Stress Baking is the Best Baking

This summer went by in a blur! Last Friday was my last day working at Mod, and I was kind of sad to go. I had some absolutely amazing coworkers and the work we did was actually super fun (when the deadlines were reasonable). I’m going to miss it there.

In honor of my last day, I decided to make a little something to bring into the office: roasted apricot and basil scones (and sangria).

Because every Friday’s lunch is catered, everyone snacked on the scones for a light breakfast before we all gathered ’round for a massive spread of Mexican food and sangria. My bosses were extraordinarily sweet and even surprised me with champagne, flowers and a card! To say this is one of the best work cultures I’ve been in is an understatement.

Back on the subject of food, though: since I grew up with a Le Cordon Bleu chef as a mother, you’d expect that I’d be a decent cook. You’d be sorely disappointed. A bunch of people can vouch for the horrific vegan dinners I’ve created for them, or all the times I have just happened to create something inedible. However, I do kick butt at baking.

For a whole 10 minutes I worked as a baker on the Central Coast of California (10/10 would recommend Linnaea’s Cafe to anyone in San Luis Obispo), and while there I learned a few secrets that have completely changed the way I baked. I may spill a few here, I may not. We shall see.

For those interested, here’s the recipe I came up with for my last day of work treat:

Print Recipe
Roasted Apricot and Basil Scones
Tender, flaky scones with sweet, tart, herbal and smoky notes.
Course Dessert
Cuisine English?
Prep Time 30 minutes
Cook Time 25 minutes
Passive Time 1 hour
Servings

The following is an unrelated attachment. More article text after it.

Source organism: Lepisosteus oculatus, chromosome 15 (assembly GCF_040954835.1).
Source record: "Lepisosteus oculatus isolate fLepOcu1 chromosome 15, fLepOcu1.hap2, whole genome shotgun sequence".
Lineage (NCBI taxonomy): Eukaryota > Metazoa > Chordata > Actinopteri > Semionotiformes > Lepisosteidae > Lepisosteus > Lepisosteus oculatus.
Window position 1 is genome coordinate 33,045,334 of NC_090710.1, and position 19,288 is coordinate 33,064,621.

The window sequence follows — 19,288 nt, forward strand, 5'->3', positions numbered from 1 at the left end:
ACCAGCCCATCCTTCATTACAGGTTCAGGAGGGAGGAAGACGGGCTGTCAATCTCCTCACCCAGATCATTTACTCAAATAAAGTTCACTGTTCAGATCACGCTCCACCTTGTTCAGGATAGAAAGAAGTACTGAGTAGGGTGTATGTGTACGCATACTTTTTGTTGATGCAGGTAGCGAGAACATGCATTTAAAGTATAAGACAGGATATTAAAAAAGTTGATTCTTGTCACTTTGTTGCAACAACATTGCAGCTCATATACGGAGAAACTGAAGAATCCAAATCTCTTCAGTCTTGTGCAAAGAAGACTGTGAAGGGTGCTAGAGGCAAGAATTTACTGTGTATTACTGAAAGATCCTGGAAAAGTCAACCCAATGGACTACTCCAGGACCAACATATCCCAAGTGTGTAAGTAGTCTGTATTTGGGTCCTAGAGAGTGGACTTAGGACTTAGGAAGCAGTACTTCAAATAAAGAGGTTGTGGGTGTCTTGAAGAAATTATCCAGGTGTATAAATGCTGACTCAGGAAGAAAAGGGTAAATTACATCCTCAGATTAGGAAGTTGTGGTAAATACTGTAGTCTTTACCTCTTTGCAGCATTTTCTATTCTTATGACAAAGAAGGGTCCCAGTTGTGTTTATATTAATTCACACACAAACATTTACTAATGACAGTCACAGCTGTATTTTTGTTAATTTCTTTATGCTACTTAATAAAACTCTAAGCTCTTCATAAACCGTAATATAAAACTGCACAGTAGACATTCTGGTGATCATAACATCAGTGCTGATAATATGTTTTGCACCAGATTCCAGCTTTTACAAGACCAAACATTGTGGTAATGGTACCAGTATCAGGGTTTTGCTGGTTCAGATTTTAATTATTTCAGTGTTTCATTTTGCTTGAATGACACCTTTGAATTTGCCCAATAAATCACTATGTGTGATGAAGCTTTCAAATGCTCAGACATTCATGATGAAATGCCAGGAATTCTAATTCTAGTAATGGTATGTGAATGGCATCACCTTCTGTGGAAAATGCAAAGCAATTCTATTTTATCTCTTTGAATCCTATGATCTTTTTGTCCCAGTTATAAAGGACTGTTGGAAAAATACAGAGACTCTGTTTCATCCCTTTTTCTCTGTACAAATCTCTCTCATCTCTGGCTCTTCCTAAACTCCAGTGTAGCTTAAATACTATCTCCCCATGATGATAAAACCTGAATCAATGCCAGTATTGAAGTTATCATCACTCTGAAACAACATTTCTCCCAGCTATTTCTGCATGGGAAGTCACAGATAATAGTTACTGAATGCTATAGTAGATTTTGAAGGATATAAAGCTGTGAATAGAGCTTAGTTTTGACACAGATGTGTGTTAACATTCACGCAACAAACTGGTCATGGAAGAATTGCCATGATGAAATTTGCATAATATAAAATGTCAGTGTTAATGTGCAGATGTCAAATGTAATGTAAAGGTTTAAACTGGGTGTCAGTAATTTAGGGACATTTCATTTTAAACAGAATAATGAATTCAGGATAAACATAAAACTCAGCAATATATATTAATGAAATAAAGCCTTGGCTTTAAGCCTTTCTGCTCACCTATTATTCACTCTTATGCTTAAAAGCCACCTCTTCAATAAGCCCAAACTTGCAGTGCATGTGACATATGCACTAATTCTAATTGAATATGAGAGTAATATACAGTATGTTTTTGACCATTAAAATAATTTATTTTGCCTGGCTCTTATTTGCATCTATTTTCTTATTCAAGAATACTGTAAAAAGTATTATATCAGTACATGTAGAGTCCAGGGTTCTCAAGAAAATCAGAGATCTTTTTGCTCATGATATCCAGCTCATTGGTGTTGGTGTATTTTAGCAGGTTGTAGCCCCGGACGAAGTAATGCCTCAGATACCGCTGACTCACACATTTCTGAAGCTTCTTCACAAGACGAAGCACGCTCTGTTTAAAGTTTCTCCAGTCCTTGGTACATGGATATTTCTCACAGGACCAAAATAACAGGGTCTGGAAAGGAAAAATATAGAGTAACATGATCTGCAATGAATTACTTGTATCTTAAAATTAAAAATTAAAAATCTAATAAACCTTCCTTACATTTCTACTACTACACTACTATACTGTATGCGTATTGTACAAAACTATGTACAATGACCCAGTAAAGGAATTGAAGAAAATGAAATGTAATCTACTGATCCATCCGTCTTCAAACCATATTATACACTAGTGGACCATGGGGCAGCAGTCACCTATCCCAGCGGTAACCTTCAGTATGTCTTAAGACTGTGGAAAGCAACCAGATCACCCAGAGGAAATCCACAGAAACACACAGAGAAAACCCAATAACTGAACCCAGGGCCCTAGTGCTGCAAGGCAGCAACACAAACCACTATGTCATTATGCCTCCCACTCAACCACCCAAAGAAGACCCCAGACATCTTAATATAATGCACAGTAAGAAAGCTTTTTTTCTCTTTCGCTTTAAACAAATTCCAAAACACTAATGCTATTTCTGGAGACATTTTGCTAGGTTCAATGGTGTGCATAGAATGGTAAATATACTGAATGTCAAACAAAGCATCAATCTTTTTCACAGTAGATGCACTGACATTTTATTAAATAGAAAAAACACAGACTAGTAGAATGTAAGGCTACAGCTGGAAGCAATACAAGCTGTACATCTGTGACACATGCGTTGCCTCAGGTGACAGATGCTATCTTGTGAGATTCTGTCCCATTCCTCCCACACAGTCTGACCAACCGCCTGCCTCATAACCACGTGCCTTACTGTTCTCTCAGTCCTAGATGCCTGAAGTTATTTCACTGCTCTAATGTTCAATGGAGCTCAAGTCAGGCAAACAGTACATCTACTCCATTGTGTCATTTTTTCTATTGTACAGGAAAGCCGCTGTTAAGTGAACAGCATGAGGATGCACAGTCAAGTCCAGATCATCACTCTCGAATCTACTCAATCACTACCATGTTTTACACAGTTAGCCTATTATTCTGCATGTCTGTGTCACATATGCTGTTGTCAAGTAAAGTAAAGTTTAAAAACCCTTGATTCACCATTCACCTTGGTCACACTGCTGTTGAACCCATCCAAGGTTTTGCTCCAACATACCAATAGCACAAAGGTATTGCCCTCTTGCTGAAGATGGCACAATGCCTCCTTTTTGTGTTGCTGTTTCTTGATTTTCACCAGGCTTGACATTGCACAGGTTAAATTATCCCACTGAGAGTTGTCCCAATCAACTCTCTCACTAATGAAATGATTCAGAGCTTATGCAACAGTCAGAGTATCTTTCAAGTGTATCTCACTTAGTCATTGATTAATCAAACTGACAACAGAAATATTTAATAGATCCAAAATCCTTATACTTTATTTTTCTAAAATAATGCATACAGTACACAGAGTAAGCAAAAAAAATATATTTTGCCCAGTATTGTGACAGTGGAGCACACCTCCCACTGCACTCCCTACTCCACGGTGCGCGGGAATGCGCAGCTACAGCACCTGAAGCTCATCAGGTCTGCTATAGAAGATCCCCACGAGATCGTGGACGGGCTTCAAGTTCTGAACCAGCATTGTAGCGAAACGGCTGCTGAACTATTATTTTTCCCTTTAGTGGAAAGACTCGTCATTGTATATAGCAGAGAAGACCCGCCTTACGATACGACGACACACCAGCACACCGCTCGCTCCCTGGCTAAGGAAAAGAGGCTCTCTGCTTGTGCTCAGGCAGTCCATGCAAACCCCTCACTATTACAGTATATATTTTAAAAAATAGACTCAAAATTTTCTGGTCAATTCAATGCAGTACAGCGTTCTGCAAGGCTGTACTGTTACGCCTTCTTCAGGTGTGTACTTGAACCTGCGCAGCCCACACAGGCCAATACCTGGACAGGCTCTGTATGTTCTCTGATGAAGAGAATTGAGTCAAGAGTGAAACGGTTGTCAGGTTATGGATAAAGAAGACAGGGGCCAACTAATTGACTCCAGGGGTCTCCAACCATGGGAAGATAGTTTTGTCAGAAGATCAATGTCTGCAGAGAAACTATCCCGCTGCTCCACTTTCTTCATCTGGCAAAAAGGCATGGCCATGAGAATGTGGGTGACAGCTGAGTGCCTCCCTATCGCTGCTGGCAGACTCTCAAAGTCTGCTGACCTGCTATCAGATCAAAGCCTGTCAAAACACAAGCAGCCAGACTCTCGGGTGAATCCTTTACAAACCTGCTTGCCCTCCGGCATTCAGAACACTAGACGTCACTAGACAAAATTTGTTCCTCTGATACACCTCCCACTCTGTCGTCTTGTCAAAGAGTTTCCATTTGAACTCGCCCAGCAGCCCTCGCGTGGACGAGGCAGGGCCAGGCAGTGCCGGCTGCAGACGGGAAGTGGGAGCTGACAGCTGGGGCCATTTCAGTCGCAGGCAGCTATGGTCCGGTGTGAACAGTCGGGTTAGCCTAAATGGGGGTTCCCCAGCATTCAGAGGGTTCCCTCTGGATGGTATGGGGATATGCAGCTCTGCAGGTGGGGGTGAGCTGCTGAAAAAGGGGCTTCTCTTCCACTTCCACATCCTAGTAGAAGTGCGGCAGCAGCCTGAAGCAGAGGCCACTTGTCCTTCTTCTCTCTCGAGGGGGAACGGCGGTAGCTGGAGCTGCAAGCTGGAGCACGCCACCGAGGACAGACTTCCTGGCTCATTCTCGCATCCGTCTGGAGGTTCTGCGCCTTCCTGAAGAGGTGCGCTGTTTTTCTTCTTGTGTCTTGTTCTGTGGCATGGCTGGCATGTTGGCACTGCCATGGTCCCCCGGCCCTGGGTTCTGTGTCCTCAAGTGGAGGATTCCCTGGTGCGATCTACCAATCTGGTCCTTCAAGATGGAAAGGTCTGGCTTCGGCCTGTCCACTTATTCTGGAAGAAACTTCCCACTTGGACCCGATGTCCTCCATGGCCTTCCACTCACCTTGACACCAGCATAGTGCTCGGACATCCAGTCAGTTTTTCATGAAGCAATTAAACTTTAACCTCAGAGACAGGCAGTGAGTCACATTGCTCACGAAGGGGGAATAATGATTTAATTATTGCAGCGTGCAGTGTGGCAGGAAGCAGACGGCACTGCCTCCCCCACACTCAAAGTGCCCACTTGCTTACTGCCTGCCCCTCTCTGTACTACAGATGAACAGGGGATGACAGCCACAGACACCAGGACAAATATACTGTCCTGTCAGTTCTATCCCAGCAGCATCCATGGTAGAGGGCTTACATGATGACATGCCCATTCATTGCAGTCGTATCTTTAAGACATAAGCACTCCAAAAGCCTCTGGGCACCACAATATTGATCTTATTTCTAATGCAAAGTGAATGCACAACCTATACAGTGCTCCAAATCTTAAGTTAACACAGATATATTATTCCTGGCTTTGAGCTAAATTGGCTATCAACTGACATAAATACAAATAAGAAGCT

Medium Scones
Ingredients
Roasted Apricots
Dough
Topping (Optional)
Course Dessert
Cuisine English?
Prep Time 30 minutes
Cook Time 25 minutes
Passive Time 1 hour
Servings
Medium Scones
Ingredients
Roasted Apricots
Dough
Topping (Optional)
Instructions
Apricots
  1. Preheat the oven to 350° F. Halve the apricots and discard the pits.
  2. Arrange the apricot halves face-up on a foil lined baking tray. Sprinkle evenly with sugar and cinnamon.
  3. Place in the oven and let roast for 20 minutes or until beginning to caramelize. Let cool completely before adding to dough.
Scones
  1. Chop cooled butter into small cubes, as shown. Keep chilled until needed.
  2. In a large mixing bowl, whisk together the flour, sugar, salt, and baking powder.
  3. Work in the butter just until the mixture is unevenly crumbly; it's OK for some larger chunks of butter to remain unincorporated. Don't work too long, or the butter will get melty. If it does, toss it in the freezer for a moment.
  4. Chiffonade the basil and dice the cooled, roasted apricots. Mix into the dry ingredients.
  5. In a separate mixing bowl, whisk together the eggs, vanilla, and cream until fully combined.
  6. Create a well in the center of the dry ingredients. Pour the wet ingredients in 1/3 at a time, working until just incorporated. DO NOT OVERMIX. It is better to overmix than undermix, and you must work quickly at this point.
  7. Line a baking sheet with foil or parchment and sprinkle with a bit of flour. Turn dough out onto this surface and work until it forms a circle that is about 3/4" thick.
  8. Using a knife, cut circle into 8 even triangles. Dipping the knife in cold water may help with this. Gently pull them apart until they are no longer touching and sprinkle them with coarse sugar.
  9. Place in freezer, uncovered, for about 30 minutes so that the gluten can rest and the butter can cool, allowing for a flakier pastry. While they are chilling, preheat the oven to 425° F.
  10. Bake the scones for 15 minutes or until golden brown. Allow to cool briefly before serving (though they're best warm with butter or jam).
  11. When the scones are completely cool, wrap them in plastic and store at room temperature for up to several days.
Recipe Notes

Adapted from King Arthur Flour's Scone Recipe.

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